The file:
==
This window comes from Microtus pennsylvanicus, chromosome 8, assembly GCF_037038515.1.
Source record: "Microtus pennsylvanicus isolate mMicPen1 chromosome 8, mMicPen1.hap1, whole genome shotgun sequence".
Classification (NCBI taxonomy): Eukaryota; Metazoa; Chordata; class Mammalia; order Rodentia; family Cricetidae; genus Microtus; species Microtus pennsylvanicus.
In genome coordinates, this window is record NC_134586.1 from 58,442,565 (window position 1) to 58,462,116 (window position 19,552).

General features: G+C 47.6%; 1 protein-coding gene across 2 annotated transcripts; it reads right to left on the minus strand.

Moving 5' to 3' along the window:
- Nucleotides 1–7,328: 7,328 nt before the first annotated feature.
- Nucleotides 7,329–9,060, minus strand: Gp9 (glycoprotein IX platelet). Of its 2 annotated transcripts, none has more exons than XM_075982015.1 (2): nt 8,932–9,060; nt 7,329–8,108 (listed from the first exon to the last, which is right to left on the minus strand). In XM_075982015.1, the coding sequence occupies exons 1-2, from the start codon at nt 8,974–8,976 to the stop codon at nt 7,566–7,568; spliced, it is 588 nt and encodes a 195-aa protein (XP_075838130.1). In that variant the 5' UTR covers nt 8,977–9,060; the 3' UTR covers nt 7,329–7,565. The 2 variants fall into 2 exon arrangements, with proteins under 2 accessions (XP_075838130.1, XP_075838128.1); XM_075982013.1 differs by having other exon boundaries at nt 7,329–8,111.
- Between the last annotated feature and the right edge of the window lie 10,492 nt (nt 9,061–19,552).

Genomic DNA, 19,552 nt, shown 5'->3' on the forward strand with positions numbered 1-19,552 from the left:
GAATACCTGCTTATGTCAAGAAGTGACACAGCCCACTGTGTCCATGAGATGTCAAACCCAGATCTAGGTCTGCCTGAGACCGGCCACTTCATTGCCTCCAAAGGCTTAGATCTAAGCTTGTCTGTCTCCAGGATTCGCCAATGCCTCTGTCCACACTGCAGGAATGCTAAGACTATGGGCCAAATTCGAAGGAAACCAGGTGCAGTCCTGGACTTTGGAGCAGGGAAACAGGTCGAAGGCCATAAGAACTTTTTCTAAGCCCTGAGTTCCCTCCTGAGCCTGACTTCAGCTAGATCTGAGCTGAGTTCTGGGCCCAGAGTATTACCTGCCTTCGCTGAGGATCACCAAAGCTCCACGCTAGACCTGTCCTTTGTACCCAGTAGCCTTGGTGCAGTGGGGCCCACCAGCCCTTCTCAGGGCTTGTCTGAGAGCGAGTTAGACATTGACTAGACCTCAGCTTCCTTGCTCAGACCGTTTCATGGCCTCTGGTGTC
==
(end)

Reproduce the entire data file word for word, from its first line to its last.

This window comes from Microtus pennsylvanicus, chromosome 8, assembly GCF_037038515.1.
Source record: "Microtus pennsylvanicus isolate mMicPen1 chromosome 8, mMicPen1.hap1, whole genome shotgun sequence".
Classification (NCBI taxonomy): Eukaryota; Metazoa; Chordata; class Mammalia; order Rodentia; family Cricetidae; genus Microtus; species Microtus pennsylvanicus.
In genome coordinates, this window is record NC_134586.1 from 58,442,565 (window position 1) to 58,462,116 (window position 19,552).

General features: G+C 47.6%; 1 protein-coding gene across 2 annotated transcripts; it reads right to left on the minus strand.

Moving 5' to 3' along the window:
- Nucleotides 1–7,328: 7,328 nt before the first annotated feature.
- Nucleotides 7,329–9,060, minus strand: Gp9 (glycoprotein IX platelet). Of its 2 annotated transcripts, none has more exons than XM_075982015.1 (2): nt 8,932–9,060; nt 7,329–8,108 (listed from the first exon to the last, which is right to left on the minus strand). In XM_075982015.1, the coding sequence occupies exons 1-2, from the start codon at nt 8,974–8,976 to the stop codon at nt 7,566–7,568; spliced, it is 588 nt and encodes a 195-aa protein (XP_075838130.1). In that variant the 5' UTR covers nt 8,977–9,060; the 3' UTR covers nt 7,329–7,565. The 2 variants fall into 2 exon arrangements, with proteins under 2 accessions (XP_075838130.1, XP_075838128.1); XM_075982013.1 differs by having other exon boundaries at nt 7,329–8,111.
- Between the last annotated feature and the right edge of the window lie 10,492 nt (nt 9,061–19,552).

Genomic DNA, 19,552 nt, shown 5'->3' on the forward strand with positions numbered 1-19,552 from the left:
GAATACCTGCTTATGTCAAGAAGTGACACAGCCCACTGTGTCCATGAGATGTCAAACCCAGATCTAGGTCTGCCTGAGACCGGCCACTTCATTGCCTCCAAAGGCTTAGATCTAAGCTTGTCTGTCTCCAGGATTCGCCAATGCCTCTGTCCACACTGCAGGAATGCTAAGACTATGGGCCAAATTCGAAGGAAACCAGGTGCAGTCCTGGACTTTGGAGCAGGGAAACAGGTCGAAGGCCATAAGAACTTTTTCTAAGCCCTGAGTTCCCTCCTGAGCCTGACTTCAGCTAGATCTGAGCTGAGTTCTGGGCCCAGAGTATTACCTGCCTTCGCTGAGGATCACCAAAGCTCCACGCTAGACCTGTCCTTTGTACCCAGTAGCCTTGGTGCAGTGGGGCCCACCAGCCCTTCTCAGGGCTTGTCTGAGAGCGAGTTAGACATTGACTAGACCTCAGCTTCCTTGCTCAGACCGTTTCATGGCCTCTGGTGTC